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April 3, 2008
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simple medieval coif by Janes-Wardrobe simple medieval coif by Janes-Wardrobe
a pattern for a simple coif.

The squares are 1" square

1" = 2.8cm (approx)

The centre section may need to be shaped narrower at the back of the head.

To make a simple coif, cut 4 side pieces and 2 centre pieces. Sew the sides to the centre panels, press the seams then right sides together sew all round the coif leaving about 2"-3" (5-8cm) open at the back to turn the coif through.
Do a second row of stitches close to th first then snip the fabric on the curved portions to make it lay flat.

Turn the coif, press the sams and slip stitch the opening. Sew tapes or cords to the bottom of the coif et voila - a coif.

This shape is suitable throughout the medieval period up to the end of the 16th century and possibly beyond.
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:iconfairy-godmother:
Fairy-Godmother Sep 17, 2010  Hobbyist Artisan Crafter
Thanks for the pattern! It was a snap to make up in about 15 minutes start to finish without having to bother to make my own and fits great as is.
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:iconeqos:
I have a question! I mostly see (with re-enactors) these coifs made with white linen. Is there evidence for the coifs being made with other fabrics or colors?
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:iconjanes-wardrobe:
As far as I know coifs were predominately linen. I think there may have been some examples of silk coifs but these would be high status coifs.

Underwear is cleaned by washing, often with harsh lye soaps and boiling. Linen is the only fabric of the period that lends itself to this treatment.

Cheaper linen would be unbleached gradually becoming whiter with laundering. White linen is therefore a good choice for re-enactors of all status's.
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:iconeqos:
Okay, that all makes sense. I've found a few, but very few, depictions of colored coifs in medieval/renaissance art, and some of them had another coif (white) under it, as opposed to the many white/light-colored coifs in the art. But I just wanted to check with someone more knowledgeable ;)
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:iconluv2lindy:
This actually worked out fairly well for me.

I started sewing several months ago by jumping right into medieval garb. The closest thing I have to a pattern is looking at things like this to figure out the right shapes, then using muslin mockups. I'm surprised at just how easy I've found it all. Some people think I'm crazy for not using patterns, but I haven't found any that weren't darted or somehow not period or that just weren't what I had in mind. I've even managed to figure out how to fit an upper body block including sleeves all on my own. Each time, I think I'm going to fail, but I try it out and it always seems to work.

I'm hoping to get real sewing lessons one of these days, since I know certain aspects of construction could probably be so much easier.

It's really inspiring to see the beautiful work you've done. I hope you don't mind if I try to make my own items somewhat based on your pictures? Certainly not copy your work, but using what you've posted as a guide. I think I can partly recreate some of the pieces and modify them to fit my needs.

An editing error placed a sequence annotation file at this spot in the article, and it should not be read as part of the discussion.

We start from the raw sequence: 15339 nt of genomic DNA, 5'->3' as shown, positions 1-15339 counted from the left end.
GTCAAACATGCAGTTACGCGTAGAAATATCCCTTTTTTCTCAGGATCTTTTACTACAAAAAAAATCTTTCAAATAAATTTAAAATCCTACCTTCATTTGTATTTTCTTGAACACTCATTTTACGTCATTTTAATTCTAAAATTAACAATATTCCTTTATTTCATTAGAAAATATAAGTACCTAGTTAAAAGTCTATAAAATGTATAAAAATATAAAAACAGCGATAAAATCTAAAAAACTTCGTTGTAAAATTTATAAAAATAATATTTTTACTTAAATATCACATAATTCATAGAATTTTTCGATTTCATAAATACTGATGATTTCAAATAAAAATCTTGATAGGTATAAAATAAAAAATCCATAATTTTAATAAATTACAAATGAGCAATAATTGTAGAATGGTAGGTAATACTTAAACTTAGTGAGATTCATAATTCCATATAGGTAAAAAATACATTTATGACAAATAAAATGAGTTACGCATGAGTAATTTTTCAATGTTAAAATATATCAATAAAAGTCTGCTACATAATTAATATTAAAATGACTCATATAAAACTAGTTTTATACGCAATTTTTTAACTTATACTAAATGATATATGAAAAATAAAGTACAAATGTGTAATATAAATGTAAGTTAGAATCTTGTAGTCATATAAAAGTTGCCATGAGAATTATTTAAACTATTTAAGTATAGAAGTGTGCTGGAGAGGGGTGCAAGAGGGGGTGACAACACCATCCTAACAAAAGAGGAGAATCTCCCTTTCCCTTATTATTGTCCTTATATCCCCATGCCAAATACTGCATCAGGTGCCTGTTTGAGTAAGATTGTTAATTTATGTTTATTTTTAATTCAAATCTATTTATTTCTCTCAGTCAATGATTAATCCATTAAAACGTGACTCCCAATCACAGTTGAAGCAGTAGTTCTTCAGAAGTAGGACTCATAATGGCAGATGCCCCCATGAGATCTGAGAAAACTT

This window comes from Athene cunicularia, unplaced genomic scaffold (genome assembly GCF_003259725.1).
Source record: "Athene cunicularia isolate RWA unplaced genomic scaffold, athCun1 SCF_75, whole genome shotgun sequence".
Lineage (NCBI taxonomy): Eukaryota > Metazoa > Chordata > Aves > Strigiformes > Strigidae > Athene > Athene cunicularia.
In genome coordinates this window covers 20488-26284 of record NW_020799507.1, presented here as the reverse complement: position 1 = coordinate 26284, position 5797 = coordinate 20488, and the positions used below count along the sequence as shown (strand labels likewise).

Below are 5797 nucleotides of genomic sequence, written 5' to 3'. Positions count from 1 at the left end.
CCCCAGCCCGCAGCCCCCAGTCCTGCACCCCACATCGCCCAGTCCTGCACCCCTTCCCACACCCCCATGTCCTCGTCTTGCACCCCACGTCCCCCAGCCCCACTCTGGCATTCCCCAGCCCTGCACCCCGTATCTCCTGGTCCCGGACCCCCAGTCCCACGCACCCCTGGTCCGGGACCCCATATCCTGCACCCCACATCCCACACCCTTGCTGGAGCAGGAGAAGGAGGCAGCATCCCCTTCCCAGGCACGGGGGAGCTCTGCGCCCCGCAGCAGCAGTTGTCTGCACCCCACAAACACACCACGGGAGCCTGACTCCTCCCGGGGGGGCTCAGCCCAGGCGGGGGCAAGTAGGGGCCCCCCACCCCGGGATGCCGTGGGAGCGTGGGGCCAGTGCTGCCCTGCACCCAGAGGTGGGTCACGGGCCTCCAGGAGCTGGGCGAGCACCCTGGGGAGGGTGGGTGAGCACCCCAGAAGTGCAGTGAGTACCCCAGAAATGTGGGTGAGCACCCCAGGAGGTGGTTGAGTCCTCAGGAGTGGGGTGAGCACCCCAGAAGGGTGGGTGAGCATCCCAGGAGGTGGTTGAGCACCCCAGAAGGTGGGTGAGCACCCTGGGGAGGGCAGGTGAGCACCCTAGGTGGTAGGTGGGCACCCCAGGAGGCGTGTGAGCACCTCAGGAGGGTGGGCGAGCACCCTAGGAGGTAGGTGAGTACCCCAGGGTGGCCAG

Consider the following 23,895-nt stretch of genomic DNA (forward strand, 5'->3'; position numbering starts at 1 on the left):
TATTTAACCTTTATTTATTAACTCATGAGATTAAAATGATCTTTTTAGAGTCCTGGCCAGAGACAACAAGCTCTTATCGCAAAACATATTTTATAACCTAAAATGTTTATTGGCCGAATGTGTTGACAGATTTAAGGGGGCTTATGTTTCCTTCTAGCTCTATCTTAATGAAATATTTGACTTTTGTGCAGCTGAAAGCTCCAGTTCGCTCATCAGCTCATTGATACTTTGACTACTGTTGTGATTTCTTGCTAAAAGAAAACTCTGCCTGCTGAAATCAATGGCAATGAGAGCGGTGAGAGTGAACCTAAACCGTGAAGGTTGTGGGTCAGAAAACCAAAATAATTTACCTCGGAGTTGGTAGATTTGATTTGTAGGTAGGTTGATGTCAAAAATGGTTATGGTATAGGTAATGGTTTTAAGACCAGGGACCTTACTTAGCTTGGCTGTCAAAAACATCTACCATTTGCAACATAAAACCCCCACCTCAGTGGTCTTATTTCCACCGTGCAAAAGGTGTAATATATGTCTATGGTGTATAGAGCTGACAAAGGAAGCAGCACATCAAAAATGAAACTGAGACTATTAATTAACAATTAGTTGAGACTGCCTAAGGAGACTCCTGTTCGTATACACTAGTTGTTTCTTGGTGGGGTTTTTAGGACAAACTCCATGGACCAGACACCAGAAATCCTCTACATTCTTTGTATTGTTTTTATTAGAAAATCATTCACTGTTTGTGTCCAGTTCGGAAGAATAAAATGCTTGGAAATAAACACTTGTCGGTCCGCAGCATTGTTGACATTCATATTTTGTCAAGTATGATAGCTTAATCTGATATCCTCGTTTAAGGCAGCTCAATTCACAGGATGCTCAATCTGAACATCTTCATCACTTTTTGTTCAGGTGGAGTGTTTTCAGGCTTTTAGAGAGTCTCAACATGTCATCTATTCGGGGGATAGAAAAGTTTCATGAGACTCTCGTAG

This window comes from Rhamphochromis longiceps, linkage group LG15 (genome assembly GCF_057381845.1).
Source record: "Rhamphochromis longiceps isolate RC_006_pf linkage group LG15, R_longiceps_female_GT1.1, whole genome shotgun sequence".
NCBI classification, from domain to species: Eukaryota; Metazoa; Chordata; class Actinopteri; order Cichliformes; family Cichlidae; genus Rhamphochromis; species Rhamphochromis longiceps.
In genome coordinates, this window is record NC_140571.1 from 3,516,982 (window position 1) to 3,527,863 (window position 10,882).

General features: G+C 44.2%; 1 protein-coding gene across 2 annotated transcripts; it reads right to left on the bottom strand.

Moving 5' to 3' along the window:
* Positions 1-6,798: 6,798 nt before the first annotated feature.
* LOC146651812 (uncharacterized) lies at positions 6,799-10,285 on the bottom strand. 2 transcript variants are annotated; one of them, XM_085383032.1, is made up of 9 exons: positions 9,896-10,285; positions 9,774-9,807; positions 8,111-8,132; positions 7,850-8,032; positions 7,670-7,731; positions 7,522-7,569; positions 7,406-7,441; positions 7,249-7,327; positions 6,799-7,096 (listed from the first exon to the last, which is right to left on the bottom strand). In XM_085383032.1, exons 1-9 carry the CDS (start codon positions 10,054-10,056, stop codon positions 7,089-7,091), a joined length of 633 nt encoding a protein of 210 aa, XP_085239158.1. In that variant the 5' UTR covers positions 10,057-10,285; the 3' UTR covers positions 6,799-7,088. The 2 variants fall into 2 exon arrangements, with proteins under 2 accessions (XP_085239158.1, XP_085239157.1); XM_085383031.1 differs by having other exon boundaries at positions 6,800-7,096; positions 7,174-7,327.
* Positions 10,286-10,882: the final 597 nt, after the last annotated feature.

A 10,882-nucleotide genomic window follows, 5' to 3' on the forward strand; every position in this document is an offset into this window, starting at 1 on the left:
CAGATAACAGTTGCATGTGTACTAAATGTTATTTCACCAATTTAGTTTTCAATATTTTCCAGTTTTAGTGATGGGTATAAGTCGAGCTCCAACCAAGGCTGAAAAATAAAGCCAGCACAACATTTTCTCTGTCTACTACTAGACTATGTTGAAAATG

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:iconjanes-wardrobe:
Thank you. :D

No I don't mind you basing your work on mine, in fact I'm flattered. Most of my historical work is based on personal research, extant garments where possible, either from museums or publications, contemporary paintings, and carvings or books like Janet Arnold's and Norah Waugh's.

Modern patterns are rarely any use because they have the darts and are cut in a modern way to fit the body. Early medieval sewing is based on goemetric shapes to minimise waste of cloth and complex shaping gradually changed through the centuries, darts not really making an appearance before the 19th C and then only vertical not horizontal as we see in todays clothing.

I haven't checked out where in the world you are but I do offer sewing lessons - note me if you're interested ;)
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:icongoldenspring:
Goldenspring Apr 3, 2008  Student Artisan Crafter
is this men's or woman's? (is that a silly question?)
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:iconjanes-wardrobe:
Not a silly question at all. A basic coif like this would mainly be worn by children and men - often older men - younger men are usually seen wearing more fashionable hats but women are occasionally seen wearing coifs like this as well.

It's a simple, practical headcovering, keeps the hair tidy, protects the hat from the head, protects the head from the hat ;)
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:icongoldenspring:
Goldenspring Apr 4, 2008  Student Artisan Crafter
ah, that's what I thought. I was thinking if a coif as a woman's garemnt but that has a different construction.
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:iconjanes-wardrobe:
Indeed - there are several designs of coif for women that vary quite a bit from this design.

I discovered doing this that different people have different definitions of the word coif.

A friend sent me a note asking if I had a coif pattern and this is what I think of when someone says coif to me! But I'm still stuck in the 15th C it didn't really occur to me that it might be for a woman and as it was for early 14thC and I thought I'd seen images of women wearing coifs like this in the 14th C I didn't give it another thought!
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